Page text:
American democracy has always been riven with tensions between inclusive and exclusionary visions of who constitutes the body politic. Dr. Winter’s talk will highlight the everyday language used by folks from across the spectrum in late 18th-century Connecticut to explore and debate who comprises the citizenry worthy of rights.
She is working on a project titled Fourteenth: Vermont’s Struggle For and Against Democracy, 1775-1875. Her research at CHS is focused on Vermonters with roots in Connecticut: specifically, future Congressman Matthew Lyon, and African-American abolitionist Jeffrey Brace, who had been enslaved in Connecticut. She is especially interested in CHS’s slavery and abolition collection, the “Rare Survivors” collection, and the papers of Roger Griswold, Samson Occum, and Lydia Huntley Sigourney.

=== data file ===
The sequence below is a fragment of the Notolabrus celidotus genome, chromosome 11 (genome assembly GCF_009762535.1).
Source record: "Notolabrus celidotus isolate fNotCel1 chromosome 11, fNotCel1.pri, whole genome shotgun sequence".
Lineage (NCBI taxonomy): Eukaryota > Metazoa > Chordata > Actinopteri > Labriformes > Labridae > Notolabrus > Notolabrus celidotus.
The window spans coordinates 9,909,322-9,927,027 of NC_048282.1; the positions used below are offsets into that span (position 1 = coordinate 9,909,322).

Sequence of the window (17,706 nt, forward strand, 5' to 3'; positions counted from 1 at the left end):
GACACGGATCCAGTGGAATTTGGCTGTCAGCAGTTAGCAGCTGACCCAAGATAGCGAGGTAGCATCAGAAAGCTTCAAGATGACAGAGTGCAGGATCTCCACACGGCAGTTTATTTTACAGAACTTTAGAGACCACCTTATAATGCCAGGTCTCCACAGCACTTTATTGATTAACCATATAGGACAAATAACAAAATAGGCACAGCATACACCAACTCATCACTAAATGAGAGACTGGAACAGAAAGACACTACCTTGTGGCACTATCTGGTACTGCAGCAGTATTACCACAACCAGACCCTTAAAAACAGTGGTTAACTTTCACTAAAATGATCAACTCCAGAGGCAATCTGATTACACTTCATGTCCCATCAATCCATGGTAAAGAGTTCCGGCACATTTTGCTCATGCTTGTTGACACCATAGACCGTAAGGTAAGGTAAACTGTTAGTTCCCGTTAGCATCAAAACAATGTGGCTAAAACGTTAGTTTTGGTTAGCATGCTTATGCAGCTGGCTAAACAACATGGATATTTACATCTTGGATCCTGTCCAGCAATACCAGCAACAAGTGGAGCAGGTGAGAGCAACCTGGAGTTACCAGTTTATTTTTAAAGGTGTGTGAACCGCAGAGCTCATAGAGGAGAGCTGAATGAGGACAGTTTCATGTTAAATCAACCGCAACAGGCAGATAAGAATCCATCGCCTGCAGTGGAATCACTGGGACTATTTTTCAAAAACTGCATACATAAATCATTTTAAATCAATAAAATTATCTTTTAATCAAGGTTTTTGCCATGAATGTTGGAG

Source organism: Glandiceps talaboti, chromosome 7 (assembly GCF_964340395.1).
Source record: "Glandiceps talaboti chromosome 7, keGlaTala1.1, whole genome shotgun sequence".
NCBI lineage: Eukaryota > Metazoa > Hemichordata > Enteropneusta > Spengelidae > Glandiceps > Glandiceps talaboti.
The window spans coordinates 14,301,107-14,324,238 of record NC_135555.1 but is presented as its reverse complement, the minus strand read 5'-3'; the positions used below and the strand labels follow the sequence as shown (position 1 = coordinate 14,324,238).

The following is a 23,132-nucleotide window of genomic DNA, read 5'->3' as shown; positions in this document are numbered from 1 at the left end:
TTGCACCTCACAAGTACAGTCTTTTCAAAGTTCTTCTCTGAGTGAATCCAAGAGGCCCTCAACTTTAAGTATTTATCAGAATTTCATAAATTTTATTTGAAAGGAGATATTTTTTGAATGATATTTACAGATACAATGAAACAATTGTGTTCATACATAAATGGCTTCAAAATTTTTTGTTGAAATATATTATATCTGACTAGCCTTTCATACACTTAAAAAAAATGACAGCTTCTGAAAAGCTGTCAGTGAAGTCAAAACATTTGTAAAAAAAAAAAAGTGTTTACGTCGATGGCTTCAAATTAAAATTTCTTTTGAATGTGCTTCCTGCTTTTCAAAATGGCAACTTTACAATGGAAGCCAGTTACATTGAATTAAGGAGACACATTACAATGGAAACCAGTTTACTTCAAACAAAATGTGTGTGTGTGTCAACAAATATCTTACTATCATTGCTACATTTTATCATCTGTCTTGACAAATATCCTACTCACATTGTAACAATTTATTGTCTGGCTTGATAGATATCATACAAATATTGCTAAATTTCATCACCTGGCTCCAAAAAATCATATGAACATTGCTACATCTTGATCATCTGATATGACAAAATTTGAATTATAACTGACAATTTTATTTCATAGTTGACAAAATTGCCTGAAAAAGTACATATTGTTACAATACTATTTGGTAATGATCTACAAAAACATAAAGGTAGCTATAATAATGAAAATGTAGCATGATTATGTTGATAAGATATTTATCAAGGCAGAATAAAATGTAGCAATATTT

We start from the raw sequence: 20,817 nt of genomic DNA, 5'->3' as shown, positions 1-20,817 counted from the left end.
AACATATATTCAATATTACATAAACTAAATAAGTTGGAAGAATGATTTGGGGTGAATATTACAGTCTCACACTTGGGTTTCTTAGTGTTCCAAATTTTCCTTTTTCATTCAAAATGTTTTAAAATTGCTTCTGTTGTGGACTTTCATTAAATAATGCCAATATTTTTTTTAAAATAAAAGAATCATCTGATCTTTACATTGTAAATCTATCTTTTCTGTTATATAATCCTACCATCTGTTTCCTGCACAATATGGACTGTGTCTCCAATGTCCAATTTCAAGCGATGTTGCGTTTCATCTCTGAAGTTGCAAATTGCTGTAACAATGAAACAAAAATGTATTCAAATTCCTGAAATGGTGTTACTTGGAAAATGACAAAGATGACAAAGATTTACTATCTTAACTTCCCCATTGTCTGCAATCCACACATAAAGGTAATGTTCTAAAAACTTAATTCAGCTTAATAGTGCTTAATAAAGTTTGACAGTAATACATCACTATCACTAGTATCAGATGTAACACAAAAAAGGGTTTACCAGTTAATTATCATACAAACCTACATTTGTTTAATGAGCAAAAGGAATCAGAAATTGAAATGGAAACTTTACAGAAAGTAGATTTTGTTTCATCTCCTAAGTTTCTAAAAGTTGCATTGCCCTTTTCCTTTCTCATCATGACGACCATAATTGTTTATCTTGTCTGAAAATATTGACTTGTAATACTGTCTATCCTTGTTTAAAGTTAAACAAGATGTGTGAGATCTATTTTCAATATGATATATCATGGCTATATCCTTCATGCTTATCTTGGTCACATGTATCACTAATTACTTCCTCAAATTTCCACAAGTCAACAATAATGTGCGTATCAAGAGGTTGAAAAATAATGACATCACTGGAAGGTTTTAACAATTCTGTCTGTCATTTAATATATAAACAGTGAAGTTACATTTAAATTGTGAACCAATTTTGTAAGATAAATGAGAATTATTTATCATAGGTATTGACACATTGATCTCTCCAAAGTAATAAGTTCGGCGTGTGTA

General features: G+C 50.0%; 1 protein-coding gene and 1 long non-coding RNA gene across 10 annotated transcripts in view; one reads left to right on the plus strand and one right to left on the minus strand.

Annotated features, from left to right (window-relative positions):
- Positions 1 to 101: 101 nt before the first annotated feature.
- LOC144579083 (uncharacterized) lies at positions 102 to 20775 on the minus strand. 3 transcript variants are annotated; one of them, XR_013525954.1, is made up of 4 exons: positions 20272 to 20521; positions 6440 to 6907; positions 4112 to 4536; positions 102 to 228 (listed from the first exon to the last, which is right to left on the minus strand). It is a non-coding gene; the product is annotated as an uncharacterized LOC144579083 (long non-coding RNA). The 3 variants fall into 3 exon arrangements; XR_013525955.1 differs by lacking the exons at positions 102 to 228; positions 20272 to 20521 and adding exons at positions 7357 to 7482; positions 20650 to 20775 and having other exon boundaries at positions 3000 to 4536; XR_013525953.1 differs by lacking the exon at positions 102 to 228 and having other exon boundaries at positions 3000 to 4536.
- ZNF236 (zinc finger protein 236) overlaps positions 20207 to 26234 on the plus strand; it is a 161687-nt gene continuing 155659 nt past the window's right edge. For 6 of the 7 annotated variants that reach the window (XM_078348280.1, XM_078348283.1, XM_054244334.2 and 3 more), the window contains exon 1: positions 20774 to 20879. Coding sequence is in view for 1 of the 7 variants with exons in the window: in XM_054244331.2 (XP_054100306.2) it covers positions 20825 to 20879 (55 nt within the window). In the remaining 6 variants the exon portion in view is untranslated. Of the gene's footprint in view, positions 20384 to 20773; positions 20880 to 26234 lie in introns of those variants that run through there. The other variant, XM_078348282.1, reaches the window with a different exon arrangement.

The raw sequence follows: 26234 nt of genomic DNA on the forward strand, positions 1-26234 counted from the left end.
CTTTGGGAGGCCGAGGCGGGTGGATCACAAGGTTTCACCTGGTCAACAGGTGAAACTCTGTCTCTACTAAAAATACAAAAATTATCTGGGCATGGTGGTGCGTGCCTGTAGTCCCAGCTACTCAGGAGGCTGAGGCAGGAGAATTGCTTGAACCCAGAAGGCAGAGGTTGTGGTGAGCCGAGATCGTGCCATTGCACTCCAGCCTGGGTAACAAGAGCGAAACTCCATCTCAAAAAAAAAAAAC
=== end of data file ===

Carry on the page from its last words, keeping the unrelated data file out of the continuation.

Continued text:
We will provide coffee and dessert; bring your lunch to enjoy during the talk. Please RSVP by Tuesday, September 18 by calling (860) 236-5621 x238 or emailing [email protected] Questions? Contact Natalie Belanger, Adult Programs Manager, at [email protected]. Free for members, free with admission for non-members.
About the Speaker:
Executive Director of the Humanities Institute (interim) and Professor of American Studies at the University at Buffalo, SUNY, Kari J. Winter completed her PhD in English at the University of Minnesota in 1990 and her BA in English and History at Indiana University in 1981. Her books include The American Dreams of John B. Prentis, Slave Trader (Race in the Atlantic World Series, University of Georgia Press, 2011), The Blind African Slave: or, Memoirs of Boyrereau Brinch, Nick-named Jeffrey Brace (scholarly edition of long-lost 1810 slave narrative, Wisconsin Studies in Autobiography Series, University of Wisconsin Press, 2005), and Subjects of Slavery, Agents of Change: Women and Power in Gothic Novels and Slave Narratives, 1790-1865 (University of Georgia Press, 1992, 1995, 2010).